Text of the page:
Archiving our history

Longtime North Platte-area historian Ruby Coleman spearheaded the project by the North Platte Genealogical Society, of which she is president, to create a searchable database of North Platte’s historic newspapers from 1870 into the 1960s. Since it went online in January 2018, the society’s page at has speeded up genealogical and historical research for area residents and was critical in producing The Telegraph’s forthcoming book “Canteen: As It Happened.”

There’s a time portal to North Platte’s past — one created by local historian Ruby Coleman and her fellow members of the North Platte Genealogical Society.

Without it, this newspaper and especially this writer, wouldn’t be poised to retell the finest story of our region’s past 150 years.

“Canteen: As It Happened,” which The Telegraph will release May 5, simply would not exist without the Genealogical Society’s searchable database of historic North Platte newspapers that went online in January 2018.

By entering the single word “Canteen” and searching the 51 months of the World War II Canteen’s operation, we found nearly 5,000 “hits” from the two papers — The Telegraph and the original North Platte Daily Bulletin — that merged in 1946 to form our current newspaper.

It took dozens of hours from October to February to sort, choose and weave them into 377 story excerpts, front pages and ads (including the Canteen’s World War I precursor and its postwar legacy) to accompany 86 Lincoln County Historical Museum images and five of our own.

Without the Genealogical Society’s database, it would have taken hundreds of hours of microfilm work just to find them all — assuming tired eyes didn’t overlook some.

Many family genealogists and history buffs have used the free database over its first 15 months, said Coleman, 75, the society’s president most years since 2009.

She admits the idea was hers — but she’s also quick to note the enthusiasm of her group’s two dozen active members and the North Platte Public Library after she got the idea in 2017.

As she did research on the internet, she said, she found the Albion and Seward libraries had put their communities’ old papers online with the help of Advantage Preservation (now Advantage Archives) of Cedar Rapids, Iowa.

An Albion friend connected Coleman with her town’s library staff, who then linked her with the Iowa firm. It cost about $22,000 to create the database, which includes most surviving issues of North Platte’s papers from 1870 to 1963.

“I thought, ‘Well, it’d take two to three years to get it done,’” Coleman said Friday. “It only took less than six months.”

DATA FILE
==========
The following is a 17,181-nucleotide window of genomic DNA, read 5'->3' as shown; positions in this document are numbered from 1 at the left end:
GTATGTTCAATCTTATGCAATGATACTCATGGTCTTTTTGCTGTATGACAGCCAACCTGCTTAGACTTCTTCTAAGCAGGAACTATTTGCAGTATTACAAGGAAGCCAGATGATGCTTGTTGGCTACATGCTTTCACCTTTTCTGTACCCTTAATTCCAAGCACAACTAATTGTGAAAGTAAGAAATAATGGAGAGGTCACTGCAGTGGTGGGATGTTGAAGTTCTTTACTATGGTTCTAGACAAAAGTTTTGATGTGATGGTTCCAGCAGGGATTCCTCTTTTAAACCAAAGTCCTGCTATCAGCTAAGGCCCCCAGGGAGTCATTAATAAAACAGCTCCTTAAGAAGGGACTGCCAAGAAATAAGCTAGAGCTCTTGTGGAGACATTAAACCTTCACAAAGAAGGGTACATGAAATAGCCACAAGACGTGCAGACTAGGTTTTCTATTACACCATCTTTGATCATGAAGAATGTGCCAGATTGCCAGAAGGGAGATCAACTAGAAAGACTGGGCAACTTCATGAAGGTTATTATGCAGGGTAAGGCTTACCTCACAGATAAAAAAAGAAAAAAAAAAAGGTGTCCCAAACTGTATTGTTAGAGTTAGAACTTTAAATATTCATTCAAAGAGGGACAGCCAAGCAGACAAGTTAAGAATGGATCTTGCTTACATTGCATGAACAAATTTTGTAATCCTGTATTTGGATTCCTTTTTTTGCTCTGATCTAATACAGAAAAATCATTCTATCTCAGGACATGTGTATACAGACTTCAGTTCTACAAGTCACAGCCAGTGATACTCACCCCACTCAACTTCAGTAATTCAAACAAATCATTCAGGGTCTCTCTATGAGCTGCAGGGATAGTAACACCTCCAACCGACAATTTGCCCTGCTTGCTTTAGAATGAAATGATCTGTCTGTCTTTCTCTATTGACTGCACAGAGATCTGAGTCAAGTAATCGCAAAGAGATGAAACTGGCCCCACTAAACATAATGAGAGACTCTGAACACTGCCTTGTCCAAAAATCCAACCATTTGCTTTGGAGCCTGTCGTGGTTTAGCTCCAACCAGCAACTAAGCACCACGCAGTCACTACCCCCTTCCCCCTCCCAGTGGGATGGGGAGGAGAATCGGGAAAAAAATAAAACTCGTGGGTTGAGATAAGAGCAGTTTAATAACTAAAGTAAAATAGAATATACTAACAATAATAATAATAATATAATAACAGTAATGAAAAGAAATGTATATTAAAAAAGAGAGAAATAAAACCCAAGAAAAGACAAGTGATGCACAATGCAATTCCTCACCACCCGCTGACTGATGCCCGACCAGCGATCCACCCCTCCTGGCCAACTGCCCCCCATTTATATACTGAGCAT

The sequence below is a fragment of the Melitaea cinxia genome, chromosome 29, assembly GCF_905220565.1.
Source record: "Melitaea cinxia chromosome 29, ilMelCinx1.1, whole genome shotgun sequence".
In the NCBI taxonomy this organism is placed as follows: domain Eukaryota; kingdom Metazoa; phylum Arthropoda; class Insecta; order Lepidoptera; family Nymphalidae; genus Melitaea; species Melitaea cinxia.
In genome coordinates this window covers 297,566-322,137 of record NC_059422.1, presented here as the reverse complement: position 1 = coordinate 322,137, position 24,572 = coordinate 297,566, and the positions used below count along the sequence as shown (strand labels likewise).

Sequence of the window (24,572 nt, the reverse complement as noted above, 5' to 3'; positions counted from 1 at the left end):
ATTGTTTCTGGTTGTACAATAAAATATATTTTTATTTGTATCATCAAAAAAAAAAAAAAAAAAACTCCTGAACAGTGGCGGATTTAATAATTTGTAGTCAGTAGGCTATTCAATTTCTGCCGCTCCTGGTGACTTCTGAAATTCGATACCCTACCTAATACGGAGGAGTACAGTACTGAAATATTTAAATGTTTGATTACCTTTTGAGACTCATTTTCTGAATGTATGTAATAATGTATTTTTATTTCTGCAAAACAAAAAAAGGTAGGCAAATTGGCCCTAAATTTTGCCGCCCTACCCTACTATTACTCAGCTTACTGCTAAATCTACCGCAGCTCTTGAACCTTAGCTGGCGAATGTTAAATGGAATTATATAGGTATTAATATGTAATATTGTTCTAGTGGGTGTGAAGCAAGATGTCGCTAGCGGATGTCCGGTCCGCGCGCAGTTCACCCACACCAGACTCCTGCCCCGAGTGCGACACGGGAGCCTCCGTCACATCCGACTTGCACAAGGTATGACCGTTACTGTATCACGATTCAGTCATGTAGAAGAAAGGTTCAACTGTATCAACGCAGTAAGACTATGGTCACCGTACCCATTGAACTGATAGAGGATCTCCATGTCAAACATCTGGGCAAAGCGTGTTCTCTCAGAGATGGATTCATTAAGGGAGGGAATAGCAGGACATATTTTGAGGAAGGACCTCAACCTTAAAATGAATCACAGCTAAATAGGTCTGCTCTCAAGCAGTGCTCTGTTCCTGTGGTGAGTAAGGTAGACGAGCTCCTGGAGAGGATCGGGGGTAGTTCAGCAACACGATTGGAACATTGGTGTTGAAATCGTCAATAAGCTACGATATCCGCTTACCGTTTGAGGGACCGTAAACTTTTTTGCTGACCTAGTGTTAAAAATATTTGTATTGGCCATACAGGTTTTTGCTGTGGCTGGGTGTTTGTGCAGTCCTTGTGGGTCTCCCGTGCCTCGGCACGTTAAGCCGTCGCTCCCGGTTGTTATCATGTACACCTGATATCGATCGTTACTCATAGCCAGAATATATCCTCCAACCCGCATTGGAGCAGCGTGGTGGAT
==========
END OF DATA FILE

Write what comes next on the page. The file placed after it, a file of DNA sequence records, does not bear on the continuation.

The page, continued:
The North Platte library contributed $1,000 of the cost, she said, but the rest came from Genealogical Society funds bequeathed by the late Elden Burcham, a longtime member who died in 2012.

“The society backed me up on it, and I did the legwork,” Coleman said.

Most of the microfilm rolls used to build the database were pristine originals borrowed from the Nebraska State Historical Society’s Lincoln vaults. Twenty-five other rolls, covering issues that collection didn’t cover, were loaned by the North Platte library.

Thus database visitors can search, browse, print out or save electronic PDF copies of North Platte-based papers as far back as the New Year’s Day 1870 issue of the Platte Valley Independent (which actually launched in November 1869).

Papers that have come and gone since then are included as fully as possible, including the Tribune, which debuted in 1885 and published once or twice a week until 1963.

The Telegraph’s first issue of April 14, 1881, is there. So are surviving issues of our two ancestor papers (including the Daily Bulletin) no longer covered by our owners’ copyright. You’ll find issues of our newspaper up through the Telegraph-Bulletin of June 30, 1958.

A few copies of North Platte papers in the public domain were missed the first time around, but Coleman said the Genealogical Society has ample funds to fill the gaps.

The website doesn’t count its visitors, but “I’m on it all the time and I know it’s being used,” she said. “It’s being heavily used.”

Most modern newspapers have been saving their content digitally for up to three decades or more. If you visit our own website, for example, you can find Telegraph stories and photos from as early as March 2004.

It takes time, of course, to build the kind of “Earth central information net” envisioned by “Star Trek” and other science-fiction movies and TV shows.

But because Ruby Coleman took the initiative as she did, it became possible for The Telegraph to once more present the amazing story of the Canteen, as it unfolded through the pages of The Telegraph and the Daily Bulletin, while some of those who lived the tale are still with us.

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